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Asthma, gender, and ETS: pathogenic synergy

Institution: University of California, Davis
Investigator(s): Laurel Gershwin, D.V.M., Ph.D.
Award Cycle: 2005 (Cycle 14) Grant #: 14IT-0081 Award: $98,908
Subject Area: Pulmonary Disease
Award Type: Inno Dev & Exp Awards (IDEAS)
Abstracts

Initial Award Abstract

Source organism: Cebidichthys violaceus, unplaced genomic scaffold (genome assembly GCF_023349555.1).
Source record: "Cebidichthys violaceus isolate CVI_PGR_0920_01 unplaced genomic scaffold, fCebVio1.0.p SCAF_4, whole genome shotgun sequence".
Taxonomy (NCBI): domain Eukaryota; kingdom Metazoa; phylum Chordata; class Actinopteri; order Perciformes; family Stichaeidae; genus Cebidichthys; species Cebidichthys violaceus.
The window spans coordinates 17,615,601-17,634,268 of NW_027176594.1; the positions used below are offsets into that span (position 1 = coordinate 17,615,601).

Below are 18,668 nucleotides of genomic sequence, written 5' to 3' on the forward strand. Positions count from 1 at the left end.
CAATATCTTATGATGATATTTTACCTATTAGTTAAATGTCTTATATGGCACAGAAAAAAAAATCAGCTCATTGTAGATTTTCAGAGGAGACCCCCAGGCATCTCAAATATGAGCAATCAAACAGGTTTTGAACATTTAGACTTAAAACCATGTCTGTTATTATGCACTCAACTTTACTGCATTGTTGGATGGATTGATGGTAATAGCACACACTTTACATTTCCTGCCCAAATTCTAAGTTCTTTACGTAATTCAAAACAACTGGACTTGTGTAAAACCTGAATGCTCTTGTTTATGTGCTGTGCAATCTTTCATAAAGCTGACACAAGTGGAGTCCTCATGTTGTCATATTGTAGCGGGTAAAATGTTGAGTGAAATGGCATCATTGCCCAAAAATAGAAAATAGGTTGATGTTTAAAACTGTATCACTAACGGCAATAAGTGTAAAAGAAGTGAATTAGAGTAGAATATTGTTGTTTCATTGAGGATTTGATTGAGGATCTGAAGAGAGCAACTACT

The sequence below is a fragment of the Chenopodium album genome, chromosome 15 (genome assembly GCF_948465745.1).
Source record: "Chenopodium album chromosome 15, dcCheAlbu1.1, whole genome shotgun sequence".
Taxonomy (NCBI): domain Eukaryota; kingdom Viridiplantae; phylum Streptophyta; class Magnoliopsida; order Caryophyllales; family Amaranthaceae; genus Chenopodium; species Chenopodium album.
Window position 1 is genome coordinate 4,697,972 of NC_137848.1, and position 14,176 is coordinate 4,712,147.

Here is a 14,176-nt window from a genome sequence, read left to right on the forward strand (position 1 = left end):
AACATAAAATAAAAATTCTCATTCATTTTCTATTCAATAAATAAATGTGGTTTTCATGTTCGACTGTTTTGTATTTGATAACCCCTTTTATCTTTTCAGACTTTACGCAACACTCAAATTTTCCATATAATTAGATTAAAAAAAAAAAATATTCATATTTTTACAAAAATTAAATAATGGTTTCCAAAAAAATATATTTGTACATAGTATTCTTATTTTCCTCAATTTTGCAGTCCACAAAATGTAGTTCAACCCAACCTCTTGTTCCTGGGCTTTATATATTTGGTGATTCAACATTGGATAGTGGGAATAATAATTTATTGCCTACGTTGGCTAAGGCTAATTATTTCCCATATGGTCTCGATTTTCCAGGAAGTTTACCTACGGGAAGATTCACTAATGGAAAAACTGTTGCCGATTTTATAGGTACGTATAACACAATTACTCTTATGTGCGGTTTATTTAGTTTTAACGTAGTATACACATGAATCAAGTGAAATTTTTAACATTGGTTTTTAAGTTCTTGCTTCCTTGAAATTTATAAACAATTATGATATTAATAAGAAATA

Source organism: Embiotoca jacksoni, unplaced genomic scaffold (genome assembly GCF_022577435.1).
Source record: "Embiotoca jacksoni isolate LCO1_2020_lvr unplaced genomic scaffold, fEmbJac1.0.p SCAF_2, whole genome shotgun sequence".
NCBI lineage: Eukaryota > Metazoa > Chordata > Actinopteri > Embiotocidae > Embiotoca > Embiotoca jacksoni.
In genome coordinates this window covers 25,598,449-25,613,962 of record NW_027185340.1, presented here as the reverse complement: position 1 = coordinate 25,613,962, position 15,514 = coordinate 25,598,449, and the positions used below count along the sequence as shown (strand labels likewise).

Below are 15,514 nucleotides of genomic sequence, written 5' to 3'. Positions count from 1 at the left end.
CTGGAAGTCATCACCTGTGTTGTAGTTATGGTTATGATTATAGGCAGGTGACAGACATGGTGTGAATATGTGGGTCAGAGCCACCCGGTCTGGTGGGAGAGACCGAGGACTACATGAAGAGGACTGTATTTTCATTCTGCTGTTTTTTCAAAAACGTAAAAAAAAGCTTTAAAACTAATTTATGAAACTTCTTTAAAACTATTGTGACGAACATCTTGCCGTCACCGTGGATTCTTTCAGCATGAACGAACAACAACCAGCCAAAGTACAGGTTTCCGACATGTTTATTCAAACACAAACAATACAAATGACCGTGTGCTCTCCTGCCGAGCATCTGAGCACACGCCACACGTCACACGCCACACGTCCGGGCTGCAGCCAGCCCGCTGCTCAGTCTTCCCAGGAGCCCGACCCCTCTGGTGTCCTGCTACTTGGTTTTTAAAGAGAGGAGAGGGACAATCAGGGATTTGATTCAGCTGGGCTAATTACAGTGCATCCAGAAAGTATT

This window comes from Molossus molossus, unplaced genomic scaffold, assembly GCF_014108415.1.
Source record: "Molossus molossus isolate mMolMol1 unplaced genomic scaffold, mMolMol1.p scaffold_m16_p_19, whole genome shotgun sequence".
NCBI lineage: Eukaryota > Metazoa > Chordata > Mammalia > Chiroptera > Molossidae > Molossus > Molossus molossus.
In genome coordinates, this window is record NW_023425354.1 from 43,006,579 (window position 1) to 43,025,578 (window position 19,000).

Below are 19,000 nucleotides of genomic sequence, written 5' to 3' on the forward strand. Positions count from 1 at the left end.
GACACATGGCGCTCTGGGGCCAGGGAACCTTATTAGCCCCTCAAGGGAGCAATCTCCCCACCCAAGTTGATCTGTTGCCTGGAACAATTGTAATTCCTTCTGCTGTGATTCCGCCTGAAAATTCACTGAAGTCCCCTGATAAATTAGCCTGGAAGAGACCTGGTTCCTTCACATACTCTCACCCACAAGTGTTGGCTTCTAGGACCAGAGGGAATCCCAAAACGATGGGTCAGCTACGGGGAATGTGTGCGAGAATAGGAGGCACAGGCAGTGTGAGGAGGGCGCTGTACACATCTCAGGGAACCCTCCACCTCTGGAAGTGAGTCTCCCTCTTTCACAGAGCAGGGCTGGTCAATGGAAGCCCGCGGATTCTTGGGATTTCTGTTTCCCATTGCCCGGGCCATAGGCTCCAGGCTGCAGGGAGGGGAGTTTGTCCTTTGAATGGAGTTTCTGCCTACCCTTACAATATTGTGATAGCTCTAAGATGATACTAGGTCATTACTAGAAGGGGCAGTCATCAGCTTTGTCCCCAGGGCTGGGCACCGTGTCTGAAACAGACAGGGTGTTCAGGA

Epidemiological data on asthma shows it to be more prevalent in woman than men. This difference becomes apparent after puberty. It is reasonable to conclude that sex hormones are playing a vital role. It has been shown that progesterone elicits a T helper 2 (TH2) type response in regard to cytokine production during pregnancy. Both asthma and allergy are TH2 mediated diseases. In our previous studies supported by TRDRP we were the first to demonstrate that environmental tobacco smoke (ETS) has a strong adjuvant effect on induction of a TH2 response, IgE production, and development of allergic asthma in mouse models. Moreover, our studies on prenatal and neonatal exposure to ETS showed that in subsequent adulthood the female ETS exposed mice were significantly more allergic than either female in filtered air or males in ETS. Thus it is highly probably that the interaction of female hormones in the presence of an ETS exposure environment synergize in causing development of allergic asthma in the adult female humans. It has also been shown that there are progesterone receptors on mast cells of human airways. Mast cells release various mediators of allergic asthma. The hypothesis for this IDEA grant is that females are more susceptible to allergic asthma due to TH2 cytokine signals resulting from increased levels of progesterone that naturally occur in the luteal phase of the ovarian cycle, and that ETS exposure exacerbates this effect. This effect could be further modulated by exogenous progesterone in the form of hormonal birth control or hormone replacement therapy. The hypothesis will be addressed using a mouse model of allergic asthma. Specific Aim #1: examine how exogenously administered progesterone modulates the immune response to allergen in the presence and absence of ETS exposure, in a mouse model of allergic asthma. Specific Aim #2: determine if the effects of progesterone on the immunomodulation of allergic asthma can be reversed if the progesterone receptors are blocked. Experimental groups will include ovarectomized adult female mice implanted with progesterone pellets or placebo housed in either filtered air or ETS inhalation chambers. Mice will be sensitized IP and then exposed by aerosol to the house dust mite allergen, Progesterone, estrogen, and IgE, IgG1, and IgG2 will be monitored in serum and Interleukin (IL)-4, IL-10, IL-13 and IFN- will be monitored in peripheral blood mononuclear cells (PBMC’s) stimulated with allergen or progesterone via ELISPOT. PBMC’s will also be used for flow cytometry to look at intracellular IL-4, IFN- and progesterone receptors. Cell differentials will also be done on the cells harvested from BAL. Immunohistochemistry will be performed on formalin fixed lung sections from mice to evaluate expression of progesterone receptors and to quantitate IgE and IgG1 producing cells. The data from this study will provide critical information for women who suffer from asthma and those who take any kind of progesterone based hormone therapy. If we find a critical link between ETS exposure, asthma causation, and female hormones it will instigate further investigation into the mechanisms by which this synergy occurs. While recommendations for asthmatics to avoid ETS are currently operative, a ramification of this research may result in recommendations for alternative forms of birth control in young women unavoidably exposed to ETS.